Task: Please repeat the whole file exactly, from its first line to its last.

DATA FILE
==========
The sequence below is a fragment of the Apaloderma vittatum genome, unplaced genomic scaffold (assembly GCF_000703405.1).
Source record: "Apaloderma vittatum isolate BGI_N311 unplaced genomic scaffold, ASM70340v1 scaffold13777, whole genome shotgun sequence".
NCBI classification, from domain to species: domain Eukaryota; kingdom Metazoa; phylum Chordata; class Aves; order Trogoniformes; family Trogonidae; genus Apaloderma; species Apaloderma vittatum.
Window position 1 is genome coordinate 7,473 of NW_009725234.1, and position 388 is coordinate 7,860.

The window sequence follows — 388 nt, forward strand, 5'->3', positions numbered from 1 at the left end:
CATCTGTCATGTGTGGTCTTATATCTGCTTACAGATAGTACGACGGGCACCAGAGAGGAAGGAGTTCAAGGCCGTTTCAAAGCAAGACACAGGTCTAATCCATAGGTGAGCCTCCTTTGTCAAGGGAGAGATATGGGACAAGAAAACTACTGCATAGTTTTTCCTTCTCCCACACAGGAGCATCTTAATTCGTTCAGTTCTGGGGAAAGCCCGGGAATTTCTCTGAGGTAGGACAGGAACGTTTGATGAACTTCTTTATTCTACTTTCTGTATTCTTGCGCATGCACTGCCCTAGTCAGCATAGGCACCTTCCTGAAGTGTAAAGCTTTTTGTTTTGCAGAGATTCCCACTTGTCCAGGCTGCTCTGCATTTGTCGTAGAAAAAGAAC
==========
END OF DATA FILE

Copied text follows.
The sequence below is a fragment of the Apaloderma vittatum genome, unplaced genomic scaffold (assembly GCF_000703405.1).
Source record: "Apaloderma vittatum isolate BGI_N311 unplaced genomic scaffold, ASM70340v1 scaffold13777, whole genome shotgun sequence".
NCBI classification, from domain to species: domain Eukaryota; kingdom Metazoa; phylum Chordata; class Aves; order Trogoniformes; family Trogonidae; genus Apaloderma; species Apaloderma vittatum.
Window position 1 is genome coordinate 7,473 of NW_009725234.1, and position 388 is coordinate 7,860.

The window sequence follows — 388 nt, forward strand, 5'->3', positions numbered from 1 at the left end:
CATCTGTCATGTGTGGTCTTATATCTGCTTACAGATAGTACGACGGGCACCAGAGAGGAAGGAGTTCAAGGCCGTTTCAAAGCAAGACACAGGTCTAATCCATAGGTGAGCCTCCTTTGTCAAGGGAGAGATATGGGACAAGAAAACTACTGCATAGTTTTTCCTTCTCCCACACAGGAGCATCTTAATTCGTTCAGTTCTGGGGAAAGCCCGGGAATTTCTCTGAGGTAGGACAGGAACGTTTGATGAACTTCTTTATTCTACTTTCTGTATTCTTGCGCATGCACTGCCCTAGTCAGCATAGGCACCTTCCTGAAGTGTAAAGCTTTTTGTTTTGCAGAGATTCCCACTTGTCCAGGCTGCTCTGCATTTGTCGTAGAAAAAGAAC